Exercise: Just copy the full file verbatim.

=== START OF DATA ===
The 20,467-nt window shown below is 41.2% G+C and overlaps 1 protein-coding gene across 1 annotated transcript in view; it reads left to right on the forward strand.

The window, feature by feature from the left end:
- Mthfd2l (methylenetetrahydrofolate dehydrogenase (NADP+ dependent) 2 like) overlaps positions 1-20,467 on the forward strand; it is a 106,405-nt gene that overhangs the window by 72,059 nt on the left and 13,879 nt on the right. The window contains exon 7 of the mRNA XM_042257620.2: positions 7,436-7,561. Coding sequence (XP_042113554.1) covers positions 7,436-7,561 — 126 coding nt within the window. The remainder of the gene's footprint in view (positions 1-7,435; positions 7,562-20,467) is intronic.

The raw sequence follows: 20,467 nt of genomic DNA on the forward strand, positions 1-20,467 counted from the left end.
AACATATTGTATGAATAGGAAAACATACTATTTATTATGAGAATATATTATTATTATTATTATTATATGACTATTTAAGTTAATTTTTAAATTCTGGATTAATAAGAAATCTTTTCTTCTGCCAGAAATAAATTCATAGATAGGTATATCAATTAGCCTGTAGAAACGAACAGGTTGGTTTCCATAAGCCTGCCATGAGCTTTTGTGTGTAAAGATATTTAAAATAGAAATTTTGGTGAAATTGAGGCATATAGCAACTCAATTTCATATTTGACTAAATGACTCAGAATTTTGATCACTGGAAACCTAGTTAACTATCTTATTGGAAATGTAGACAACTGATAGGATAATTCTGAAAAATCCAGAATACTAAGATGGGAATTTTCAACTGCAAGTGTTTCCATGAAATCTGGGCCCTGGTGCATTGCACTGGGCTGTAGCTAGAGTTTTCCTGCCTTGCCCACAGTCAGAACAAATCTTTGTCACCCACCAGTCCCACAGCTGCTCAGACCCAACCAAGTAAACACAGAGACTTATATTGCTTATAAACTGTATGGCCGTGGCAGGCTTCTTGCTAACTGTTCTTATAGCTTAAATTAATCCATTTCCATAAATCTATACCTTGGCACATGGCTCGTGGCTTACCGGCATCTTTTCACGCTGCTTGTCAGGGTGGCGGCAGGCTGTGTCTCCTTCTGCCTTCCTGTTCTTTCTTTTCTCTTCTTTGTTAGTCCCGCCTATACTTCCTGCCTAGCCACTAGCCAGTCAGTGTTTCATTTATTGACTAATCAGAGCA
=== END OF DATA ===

The 20,467-nt window shown below is 41.2% G+C and overlaps 1 protein-coding gene across 1 annotated transcript in view; it reads left to right on the forward strand.

The window, feature by feature from the left end:
- Mthfd2l (methylenetetrahydrofolate dehydrogenase (NADP+ dependent) 2 like) overlaps positions 1-20,467 on the forward strand; it is a 106,405-nt gene that overhangs the window by 72,059 nt on the left and 13,879 nt on the right. The window contains exon 7 of the mRNA XM_042257620.2: positions 7,436-7,561. Coding sequence (XP_042113554.1) covers positions 7,436-7,561 — 126 coding nt within the window. The remainder of the gene's footprint in view (positions 1-7,435; positions 7,562-20,467) is intronic.

The raw sequence follows: 20,467 nt of genomic DNA on the forward strand, positions 1-20,467 counted from the left end.
AACATATTGTATGAATAGGAAAACATACTATTTATTATGAGAATATATTATTATTATTATTATTATATGACTATTTAAGTTAATTTTTAAATTCTGGATTAATAAGAAATCTTTTCTTCTGCCAGAAATAAATTCATAGATAGGTATATCAATTAGCCTGTAGAAACGAACAGGTTGGTTTCCATAAGCCTGCCATGAGCTTTTGTGTGTAAAGATATTTAAAATAGAAATTTTGGTGAAATTGAGGCATATAGCAACTCAATTTCATATTTGACTAAATGACTCAGAATTTTGATCACTGGAAACCTAGTTAACTATCTTATTGGAAATGTAGACAACTGATAGGATAATTCTGAAAAATCCAGAATACTAAGATGGGAATTTTCAACTGCAAGTGTTTCCATGAAATCTGGGCCCTGGTGCATTGCACTGGGCTGTAGCTAGAGTTTTCCTGCCTTGCCCACAGTCAGAACAAATCTTTGTCACCCACCAGTCCCACAGCTGCTCAGACCCAACCAAGTAAACACAGAGACTTATATTGCTTATAAACTGTATGGCCGTGGCAGGCTTCTTGCTAACTGTTCTTATAGCTTAAATTAATCCATTTCCATAAATCTATACCTTGGCACATGGCTCGTGGCTTACCGGCATCTTTTCACGCTGCTTGTCAGGGTGGCGGCAGGCTGTGTCTCCTTCTGCCTTCCTGTTCTTTCTTTTCTCTTCTTTGTTAGTCCCGCCTATACTTCCTGCCTAGCCACTAGCCAGTCAGTGTTTCATTTATTGACTAATCAGAGCA